Last, but certainly not least - the performance. It is scientifically proved that the performance of  your web application is tight correlated with the bounce rate and exit rate in your analytic report. Again, knowing your customers and the business requirements will give you the answer how important is the performance for your application. Comparing the performance between different cloud vendors is difficult again. It depends on your location when running the test and your connectivity with the vendors' data centres. It also depends on what hardware you have subscribed for and your specific database implementation. You might get better result for one specific database schema on SQL Azure and totally different results when using other database for the tests. I guess that the best approach here is to make performance tests against your real project. Have in mind that usually better performance means higher costs and this directly contradicts with the first considerations that we have. Usually, this ends up to be a simple business decision - money vs. performance.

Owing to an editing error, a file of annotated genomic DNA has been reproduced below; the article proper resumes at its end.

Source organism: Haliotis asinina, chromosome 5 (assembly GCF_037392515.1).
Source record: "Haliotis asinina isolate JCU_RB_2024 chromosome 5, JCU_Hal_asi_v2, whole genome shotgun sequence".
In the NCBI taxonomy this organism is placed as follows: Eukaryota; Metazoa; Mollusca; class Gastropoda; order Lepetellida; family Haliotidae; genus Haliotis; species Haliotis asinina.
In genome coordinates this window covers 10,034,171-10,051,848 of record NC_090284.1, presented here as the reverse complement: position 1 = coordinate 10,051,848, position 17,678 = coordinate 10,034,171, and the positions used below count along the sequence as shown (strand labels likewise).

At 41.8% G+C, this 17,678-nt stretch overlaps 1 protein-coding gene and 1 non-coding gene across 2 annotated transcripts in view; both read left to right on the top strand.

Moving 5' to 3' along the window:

What all this means for you is that you as technical person probably won't be able to make this technical decision on your own. You will need to collaborate with all the stakeholders and business owners of your project in order to pick the right solution for you. No matter what solution you choose, have in mind that this game constantly changes the rules - new vendors enter the market, existing vendors change the offerings and this will happen even faster in the future as the cloud solutions get more and more popular and attractive. Be prepared and design your application to be flexible with respect to the cloud solution, as you might need to change it in the future.